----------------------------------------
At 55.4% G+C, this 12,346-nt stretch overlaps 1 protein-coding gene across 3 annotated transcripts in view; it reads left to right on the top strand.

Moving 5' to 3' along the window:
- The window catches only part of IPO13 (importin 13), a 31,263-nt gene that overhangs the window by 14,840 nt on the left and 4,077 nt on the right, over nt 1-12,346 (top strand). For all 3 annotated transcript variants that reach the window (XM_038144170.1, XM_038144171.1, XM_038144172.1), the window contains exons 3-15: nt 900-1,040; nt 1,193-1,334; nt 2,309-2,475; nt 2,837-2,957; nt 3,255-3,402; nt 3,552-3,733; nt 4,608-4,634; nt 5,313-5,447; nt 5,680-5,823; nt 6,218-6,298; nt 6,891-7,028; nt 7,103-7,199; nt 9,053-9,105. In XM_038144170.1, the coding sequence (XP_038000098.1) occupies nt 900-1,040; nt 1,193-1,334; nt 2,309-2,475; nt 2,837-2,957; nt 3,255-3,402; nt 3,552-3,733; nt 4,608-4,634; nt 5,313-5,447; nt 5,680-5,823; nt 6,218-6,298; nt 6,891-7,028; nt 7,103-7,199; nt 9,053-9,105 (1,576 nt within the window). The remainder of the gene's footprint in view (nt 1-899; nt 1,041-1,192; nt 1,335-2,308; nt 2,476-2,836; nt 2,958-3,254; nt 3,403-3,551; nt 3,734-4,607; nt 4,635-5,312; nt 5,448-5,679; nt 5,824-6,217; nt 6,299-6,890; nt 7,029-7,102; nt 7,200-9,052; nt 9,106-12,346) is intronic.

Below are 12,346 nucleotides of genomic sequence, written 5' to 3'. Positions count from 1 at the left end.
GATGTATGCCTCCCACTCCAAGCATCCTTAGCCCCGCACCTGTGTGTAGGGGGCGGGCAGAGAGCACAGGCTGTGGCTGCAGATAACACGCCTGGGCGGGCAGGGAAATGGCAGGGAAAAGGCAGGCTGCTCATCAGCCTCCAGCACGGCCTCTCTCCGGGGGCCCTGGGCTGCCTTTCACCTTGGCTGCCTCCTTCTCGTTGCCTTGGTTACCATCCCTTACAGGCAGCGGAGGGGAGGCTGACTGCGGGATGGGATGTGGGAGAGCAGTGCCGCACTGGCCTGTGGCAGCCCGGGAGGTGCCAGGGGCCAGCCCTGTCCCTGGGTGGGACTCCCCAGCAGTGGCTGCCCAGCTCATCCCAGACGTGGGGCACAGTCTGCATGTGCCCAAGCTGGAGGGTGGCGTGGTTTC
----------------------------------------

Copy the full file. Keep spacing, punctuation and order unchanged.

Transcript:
At 55.4% G+C, this 12,346-nt stretch overlaps 1 protein-coding gene across 3 annotated transcripts in view; it reads left to right on the top strand.

Moving 5' to 3' along the window:
- The window catches only part of IPO13 (importin 13), a 31,263-nt gene that overhangs the window by 14,840 nt on the left and 4,077 nt on the right, over nt 1-12,346 (top strand). For all 3 annotated transcript variants that reach the window (XM_038144170.1, XM_038144171.1, XM_038144172.1), the window contains exons 3-15: nt 900-1,040; nt 1,193-1,334; nt 2,309-2,475; nt 2,837-2,957; nt 3,255-3,402; nt 3,552-3,733; nt 4,608-4,634; nt 5,313-5,447; nt 5,680-5,823; nt 6,218-6,298; nt 6,891-7,028; nt 7,103-7,199; nt 9,053-9,105. In XM_038144170.1, the coding sequence (XP_038000098.1) occupies nt 900-1,040; nt 1,193-1,334; nt 2,309-2,475; nt 2,837-2,957; nt 3,255-3,402; nt 3,552-3,733; nt 4,608-4,634; nt 5,313-5,447; nt 5,680-5,823; nt 6,218-6,298; nt 6,891-7,028; nt 7,103-7,199; nt 9,053-9,105 (1,576 nt within the window). The remainder of the gene's footprint in view (nt 1-899; nt 1,041-1,192; nt 1,335-2,308; nt 2,476-2,836; nt 2,958-3,254; nt 3,403-3,551; nt 3,734-4,607; nt 4,635-5,312; nt 5,448-5,679; nt 5,824-6,217; nt 6,299-6,890; nt 7,029-7,102; nt 7,200-9,052; nt 9,106-12,346) is intronic.

Below are 12,346 nucleotides of genomic sequence, written 5' to 3'. Positions count from 1 at the left end.
GATGTATGCCTCCCACTCCAAGCATCCTTAGCCCCGCACCTGTGTGTAGGGGGCGGGCAGAGAGCACAGGCTGTGGCTGCAGATAACACGCCTGGGCGGGCAGGGAAATGGCAGGGAAAAGGCAGGCTGCTCATCAGCCTCCAGCACGGCCTCTCTCCGGGGGCCCTGGGCTGCCTTTCACCTTGGCTGCCTCCTTCTCGTTGCCTTGGTTACCATCCCTTACAGGCAGCGGAGGGGAGGCTGACTGCGGGATGGGATGTGGGAGAGCAGTGCCGCACTGGCCTGTGGCAGCCCGGGAGGTGCCAGGGGCCAGCCCTGTCCCTGGGTGGGACTCCCCAGCAGTGGCTGCCCAGCTCATCCCAGACGTGGGGCACAGTCTGCATGTGCCCAAGCTGGAGGGTGGCGTGGTTTC